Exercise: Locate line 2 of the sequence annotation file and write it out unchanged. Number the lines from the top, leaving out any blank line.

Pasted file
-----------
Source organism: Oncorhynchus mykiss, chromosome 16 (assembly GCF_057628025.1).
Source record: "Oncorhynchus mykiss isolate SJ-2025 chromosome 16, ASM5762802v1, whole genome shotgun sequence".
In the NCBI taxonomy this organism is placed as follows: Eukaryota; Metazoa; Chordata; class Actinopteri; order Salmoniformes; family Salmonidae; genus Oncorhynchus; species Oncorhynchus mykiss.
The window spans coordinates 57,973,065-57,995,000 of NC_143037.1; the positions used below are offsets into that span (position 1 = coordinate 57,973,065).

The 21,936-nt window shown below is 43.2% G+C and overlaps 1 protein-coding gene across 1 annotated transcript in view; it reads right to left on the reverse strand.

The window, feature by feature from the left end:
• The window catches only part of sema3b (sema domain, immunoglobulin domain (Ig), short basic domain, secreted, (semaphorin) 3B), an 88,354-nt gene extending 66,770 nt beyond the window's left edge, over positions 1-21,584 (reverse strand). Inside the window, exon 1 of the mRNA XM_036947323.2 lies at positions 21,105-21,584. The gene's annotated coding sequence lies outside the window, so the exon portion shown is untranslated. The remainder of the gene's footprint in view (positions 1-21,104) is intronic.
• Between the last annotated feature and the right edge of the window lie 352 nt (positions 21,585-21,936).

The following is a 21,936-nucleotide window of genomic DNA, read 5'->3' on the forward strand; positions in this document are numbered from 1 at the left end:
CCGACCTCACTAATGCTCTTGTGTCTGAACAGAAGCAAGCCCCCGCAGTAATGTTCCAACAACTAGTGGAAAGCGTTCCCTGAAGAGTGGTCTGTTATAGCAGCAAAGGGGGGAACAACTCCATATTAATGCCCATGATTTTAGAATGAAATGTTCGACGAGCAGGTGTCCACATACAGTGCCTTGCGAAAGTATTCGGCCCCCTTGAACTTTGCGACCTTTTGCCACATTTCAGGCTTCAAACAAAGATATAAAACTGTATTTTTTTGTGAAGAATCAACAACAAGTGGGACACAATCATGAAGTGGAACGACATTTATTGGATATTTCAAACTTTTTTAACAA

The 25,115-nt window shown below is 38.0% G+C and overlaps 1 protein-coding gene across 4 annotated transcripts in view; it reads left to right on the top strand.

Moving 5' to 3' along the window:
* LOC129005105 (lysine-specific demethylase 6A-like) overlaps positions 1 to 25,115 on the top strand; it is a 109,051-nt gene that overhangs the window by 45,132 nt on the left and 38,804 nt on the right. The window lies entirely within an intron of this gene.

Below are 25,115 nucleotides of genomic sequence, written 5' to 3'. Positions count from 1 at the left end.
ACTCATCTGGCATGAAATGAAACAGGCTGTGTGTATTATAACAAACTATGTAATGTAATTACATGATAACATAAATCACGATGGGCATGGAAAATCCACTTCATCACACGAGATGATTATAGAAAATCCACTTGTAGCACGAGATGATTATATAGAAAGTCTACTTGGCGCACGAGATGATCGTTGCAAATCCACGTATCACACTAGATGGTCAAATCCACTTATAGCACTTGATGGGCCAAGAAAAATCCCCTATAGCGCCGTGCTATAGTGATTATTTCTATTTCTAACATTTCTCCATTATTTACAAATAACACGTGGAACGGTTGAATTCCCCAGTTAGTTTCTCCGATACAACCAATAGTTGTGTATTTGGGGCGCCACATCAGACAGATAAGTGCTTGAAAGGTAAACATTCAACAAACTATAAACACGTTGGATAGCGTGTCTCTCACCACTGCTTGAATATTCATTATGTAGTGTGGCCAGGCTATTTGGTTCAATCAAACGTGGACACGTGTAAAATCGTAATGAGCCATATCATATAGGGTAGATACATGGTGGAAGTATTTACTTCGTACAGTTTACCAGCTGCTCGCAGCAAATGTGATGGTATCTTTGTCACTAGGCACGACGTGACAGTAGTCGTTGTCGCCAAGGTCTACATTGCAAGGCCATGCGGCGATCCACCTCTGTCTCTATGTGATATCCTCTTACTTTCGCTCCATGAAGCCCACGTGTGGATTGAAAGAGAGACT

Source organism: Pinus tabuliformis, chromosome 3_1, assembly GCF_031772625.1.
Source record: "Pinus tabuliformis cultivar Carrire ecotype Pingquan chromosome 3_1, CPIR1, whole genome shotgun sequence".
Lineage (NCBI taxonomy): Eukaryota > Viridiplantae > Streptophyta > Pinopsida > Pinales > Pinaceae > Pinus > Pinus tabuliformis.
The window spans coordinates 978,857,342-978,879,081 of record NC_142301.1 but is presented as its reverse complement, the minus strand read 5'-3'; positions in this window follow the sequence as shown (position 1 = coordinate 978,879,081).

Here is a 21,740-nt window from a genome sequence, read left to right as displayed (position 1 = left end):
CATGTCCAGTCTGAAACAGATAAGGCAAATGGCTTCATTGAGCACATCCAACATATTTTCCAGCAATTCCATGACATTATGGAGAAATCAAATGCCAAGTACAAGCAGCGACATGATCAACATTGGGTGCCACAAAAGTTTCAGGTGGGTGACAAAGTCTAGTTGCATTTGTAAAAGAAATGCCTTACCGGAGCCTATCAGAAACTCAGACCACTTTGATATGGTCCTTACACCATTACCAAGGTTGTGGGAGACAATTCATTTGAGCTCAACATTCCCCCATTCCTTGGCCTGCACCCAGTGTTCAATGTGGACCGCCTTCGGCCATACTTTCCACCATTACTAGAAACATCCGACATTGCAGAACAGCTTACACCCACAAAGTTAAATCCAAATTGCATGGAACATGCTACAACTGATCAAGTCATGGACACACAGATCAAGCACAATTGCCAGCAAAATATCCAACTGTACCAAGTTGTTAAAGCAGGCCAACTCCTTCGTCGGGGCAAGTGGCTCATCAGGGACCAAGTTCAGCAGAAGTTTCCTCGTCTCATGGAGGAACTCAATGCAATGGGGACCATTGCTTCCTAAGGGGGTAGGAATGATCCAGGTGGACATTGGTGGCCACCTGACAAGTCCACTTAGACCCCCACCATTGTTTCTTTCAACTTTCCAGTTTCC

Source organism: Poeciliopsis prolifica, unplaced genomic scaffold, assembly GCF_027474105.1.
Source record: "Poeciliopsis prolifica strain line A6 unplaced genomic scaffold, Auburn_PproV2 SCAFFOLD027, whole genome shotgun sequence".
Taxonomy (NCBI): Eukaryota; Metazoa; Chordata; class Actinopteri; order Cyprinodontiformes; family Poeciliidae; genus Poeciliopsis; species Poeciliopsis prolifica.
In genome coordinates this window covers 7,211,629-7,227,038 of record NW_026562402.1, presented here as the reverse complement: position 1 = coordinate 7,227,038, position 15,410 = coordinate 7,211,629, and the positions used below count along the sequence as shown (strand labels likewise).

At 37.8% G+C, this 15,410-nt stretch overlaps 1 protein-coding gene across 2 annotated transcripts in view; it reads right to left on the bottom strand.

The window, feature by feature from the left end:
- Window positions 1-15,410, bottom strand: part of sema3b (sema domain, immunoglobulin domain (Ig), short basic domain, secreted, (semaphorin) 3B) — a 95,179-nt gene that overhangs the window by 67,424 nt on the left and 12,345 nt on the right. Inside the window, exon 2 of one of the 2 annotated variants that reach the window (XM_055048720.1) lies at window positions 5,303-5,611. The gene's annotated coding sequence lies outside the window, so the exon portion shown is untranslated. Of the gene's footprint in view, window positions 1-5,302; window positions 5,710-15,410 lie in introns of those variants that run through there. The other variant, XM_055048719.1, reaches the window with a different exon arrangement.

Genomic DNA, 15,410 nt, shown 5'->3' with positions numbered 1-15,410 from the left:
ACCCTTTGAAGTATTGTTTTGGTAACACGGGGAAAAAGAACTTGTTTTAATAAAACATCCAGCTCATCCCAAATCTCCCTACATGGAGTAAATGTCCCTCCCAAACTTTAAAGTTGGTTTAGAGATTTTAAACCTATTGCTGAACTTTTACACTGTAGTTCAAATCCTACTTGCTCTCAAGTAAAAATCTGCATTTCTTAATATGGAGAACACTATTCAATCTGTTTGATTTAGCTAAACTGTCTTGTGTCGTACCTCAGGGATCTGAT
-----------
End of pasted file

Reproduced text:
Source record: "Oncorhynchus mykiss isolate SJ-2025 chromosome 16, ASM5762802v1, whole genome shotgun sequence".